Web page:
Abortion workers: Magnifying women's fears was 'effective counseling'
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Abortion workers: Magnifying women’s fears was ‘effective counseling’

abortion, trafficked, woman, sad, abortion, rape

Brenda Pratt-Shafer was a worker at a late-term abortion facility. In 2016, she wrote a book about her experiences working there. In her book, Pratt-Shafer wrote about the way she and other abortion workers were taught to “counsel” women. She was given instructions to encourage women to abort. She writes, “I was told in no uncertain terms to always validate the mother’s reasons for having the abortion.” She described it this way:

If the mother was still in school, we’d tell her she didn’t need to be a mother right now; rather she needed to finish school and then start her family. If she was having financial problems, we would not offer her other solutions; we would just tell her that she could not afford a baby and that she was doing the best thing. If she was young, we would tell her she was too young to have a baby and it would probably ruin her life. Having this abortion was the right thing to do; then she could get on with the rest of her life. We also told the women that abortion was a simple procedure, and it was the answer to their problems and that they would be relieved afterward. After all, this abortion clinic was in the business to make money from abortions, not to offer solutions for crisis pregnancies.

Any excuse the mother had to want an abortion, we were in agreement and supportive of that reason. Options like adoption or even carrying the baby to full-term were never discussed.(1)

Other former abortion workers have said they, likewise, were trained to use similar tactics to convince ambivalent women to abort. Lavonne Wilenken, who worked at Planned Parenthood, described these tactics:

The counselor would say to the teenager, “Well, where’s the $250,000 that it takes to raise a child in society today?” And “What are your parents going to say when they find out that you’re pregnant?” And “What is your boyfriend doing? Is he going to help you? Where is he?” and “How are you going to finish your education if you have a baby? Don’t you know you can’t go to school if you have a baby?” Things like that, very subtle things that will push the girl over and make her decide….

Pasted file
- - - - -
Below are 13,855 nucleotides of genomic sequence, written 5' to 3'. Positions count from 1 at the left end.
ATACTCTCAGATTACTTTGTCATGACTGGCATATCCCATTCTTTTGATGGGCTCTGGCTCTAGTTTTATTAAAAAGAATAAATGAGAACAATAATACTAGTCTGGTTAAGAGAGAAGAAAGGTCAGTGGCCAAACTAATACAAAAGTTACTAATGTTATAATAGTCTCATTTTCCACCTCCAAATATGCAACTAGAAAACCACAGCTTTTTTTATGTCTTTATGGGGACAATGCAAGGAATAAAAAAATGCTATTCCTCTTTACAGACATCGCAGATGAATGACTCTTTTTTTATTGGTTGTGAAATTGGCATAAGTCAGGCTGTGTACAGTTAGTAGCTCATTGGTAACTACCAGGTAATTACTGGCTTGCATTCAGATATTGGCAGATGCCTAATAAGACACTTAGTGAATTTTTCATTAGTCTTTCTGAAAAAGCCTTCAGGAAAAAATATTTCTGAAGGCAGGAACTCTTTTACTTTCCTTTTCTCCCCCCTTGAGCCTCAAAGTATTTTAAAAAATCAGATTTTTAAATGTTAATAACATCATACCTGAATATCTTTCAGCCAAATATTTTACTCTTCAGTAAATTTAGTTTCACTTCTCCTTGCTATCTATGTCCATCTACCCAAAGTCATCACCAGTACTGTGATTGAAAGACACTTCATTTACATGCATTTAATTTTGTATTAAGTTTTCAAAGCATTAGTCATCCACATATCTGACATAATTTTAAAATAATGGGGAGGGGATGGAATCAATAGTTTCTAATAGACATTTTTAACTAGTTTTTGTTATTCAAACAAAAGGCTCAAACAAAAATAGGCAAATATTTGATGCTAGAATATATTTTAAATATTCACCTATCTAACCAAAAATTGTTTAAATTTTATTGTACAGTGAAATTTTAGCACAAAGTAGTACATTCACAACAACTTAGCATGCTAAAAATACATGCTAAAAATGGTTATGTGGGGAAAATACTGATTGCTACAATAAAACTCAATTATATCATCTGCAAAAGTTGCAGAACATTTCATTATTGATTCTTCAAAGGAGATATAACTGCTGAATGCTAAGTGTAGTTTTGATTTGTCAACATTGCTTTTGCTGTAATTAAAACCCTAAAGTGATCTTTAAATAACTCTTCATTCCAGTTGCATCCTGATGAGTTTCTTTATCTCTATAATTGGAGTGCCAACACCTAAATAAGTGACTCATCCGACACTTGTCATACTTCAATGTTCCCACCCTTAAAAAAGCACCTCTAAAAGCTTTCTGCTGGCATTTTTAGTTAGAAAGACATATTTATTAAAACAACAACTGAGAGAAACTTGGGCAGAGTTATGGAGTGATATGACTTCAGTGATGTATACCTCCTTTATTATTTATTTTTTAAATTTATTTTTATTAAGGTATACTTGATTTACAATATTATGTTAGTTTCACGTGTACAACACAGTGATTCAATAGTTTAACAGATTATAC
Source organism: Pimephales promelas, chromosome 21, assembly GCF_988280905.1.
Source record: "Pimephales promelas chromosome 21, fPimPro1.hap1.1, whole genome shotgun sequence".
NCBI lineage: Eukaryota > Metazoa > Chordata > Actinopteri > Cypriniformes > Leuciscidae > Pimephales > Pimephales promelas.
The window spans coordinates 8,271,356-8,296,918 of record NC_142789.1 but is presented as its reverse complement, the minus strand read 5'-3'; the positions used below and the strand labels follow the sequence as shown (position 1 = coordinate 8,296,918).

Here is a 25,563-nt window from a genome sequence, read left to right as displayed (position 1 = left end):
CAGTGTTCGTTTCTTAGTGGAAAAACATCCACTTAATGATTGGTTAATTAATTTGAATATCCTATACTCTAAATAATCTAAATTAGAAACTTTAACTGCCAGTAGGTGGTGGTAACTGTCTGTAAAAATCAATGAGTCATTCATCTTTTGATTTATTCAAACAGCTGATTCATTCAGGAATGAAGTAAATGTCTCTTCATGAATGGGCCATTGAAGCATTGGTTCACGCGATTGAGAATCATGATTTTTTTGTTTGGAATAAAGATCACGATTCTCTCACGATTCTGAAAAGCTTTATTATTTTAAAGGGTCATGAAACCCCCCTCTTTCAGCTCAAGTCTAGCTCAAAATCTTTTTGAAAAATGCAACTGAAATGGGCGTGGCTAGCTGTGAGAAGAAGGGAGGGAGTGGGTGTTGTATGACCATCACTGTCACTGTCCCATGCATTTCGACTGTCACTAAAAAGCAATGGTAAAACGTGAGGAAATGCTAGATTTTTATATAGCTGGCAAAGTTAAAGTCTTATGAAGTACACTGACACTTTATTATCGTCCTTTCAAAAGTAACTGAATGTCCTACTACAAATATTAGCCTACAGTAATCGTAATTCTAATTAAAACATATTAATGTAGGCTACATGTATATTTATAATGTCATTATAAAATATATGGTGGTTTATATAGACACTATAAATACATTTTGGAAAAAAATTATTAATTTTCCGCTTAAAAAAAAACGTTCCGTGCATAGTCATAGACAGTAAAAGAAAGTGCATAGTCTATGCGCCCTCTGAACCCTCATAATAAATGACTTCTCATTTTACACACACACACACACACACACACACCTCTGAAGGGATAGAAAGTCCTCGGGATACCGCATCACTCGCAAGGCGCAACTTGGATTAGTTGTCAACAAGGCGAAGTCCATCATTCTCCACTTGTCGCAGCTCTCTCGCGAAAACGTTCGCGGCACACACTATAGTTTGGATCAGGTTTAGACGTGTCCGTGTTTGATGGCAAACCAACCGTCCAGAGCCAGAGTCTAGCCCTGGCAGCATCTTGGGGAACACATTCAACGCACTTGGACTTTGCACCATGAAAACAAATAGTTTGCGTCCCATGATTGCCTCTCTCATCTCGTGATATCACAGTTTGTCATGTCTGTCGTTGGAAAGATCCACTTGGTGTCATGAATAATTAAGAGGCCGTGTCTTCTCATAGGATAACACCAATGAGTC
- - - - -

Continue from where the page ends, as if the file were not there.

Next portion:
First will come those questions. Next will come the very motherly, the very soothing, “But we can help you. We can help you out of your problem. Your parents don’t have to know. …  [Y]ou know that you can’t take care of a baby right now. You know that you’re not ready and we want you to do these things when you’re ready.” So they play on the emotions of the young girl who scared, frightened, doesn’t know where to go, but she’s been told this is the place to go to get help.

READ: Former abortion workers reveal ‘abortion counseling’ is really manipulation

Former abortion worker Kathy Sparks says something similar, admitting she would essentially play on the woman’s fears:

I was able to sit with one particular worker … She would immediately start drawing [the women] out, asking them all kinds of good questions. She would find out what their pressure point was. What was driving them to want to abort that child, and whatever that pressure point was, she would magnify it. If it was the fact that her parents were going to ‘kill’ her, and she didn’t know how she was going to be to tell her parents; then the counselor would proceed by telling her, you don’t have to do this; that’s why abortion is here, we want to help you; this is the answer to your problems. Oftentimes, if it was money, she would tell them how much baby items cost… the counseling at this particular abortion clinic was so effective that 99 out of every 100 women would go ahead and abort. So that’s very effective counseling.

Former abortion worker Deborah Henry says the same:

Many women could not afford to have babies, so we would use examples- like the price of babies’ shoes, the price of clothing, how much it cost to raise a baby. If they weren’t finished with their education, the hindrance it would have on their education, how would they find a baby sitter, who was going to take care of that baby for them? We would find their weakness and work on them.

READ: Abortion workers: We easily avoided parental notification and consent laws

In other words, the idea of playing on women’s fears to convince them to abort is common in the abortion industry. These high pressure sales tactics took advantage of women at a very vulnerable time. Everything was geared towards making sure women went through with their abortions, which ensured profit for the abortion facility.

  1. Brenda Pratt-Shafer, David Shafer What the Nurse Saw: Eyewitness to Abortion (Mustang, Oklahoma: Tate Publishing & Enterprise, LLC, 2016)
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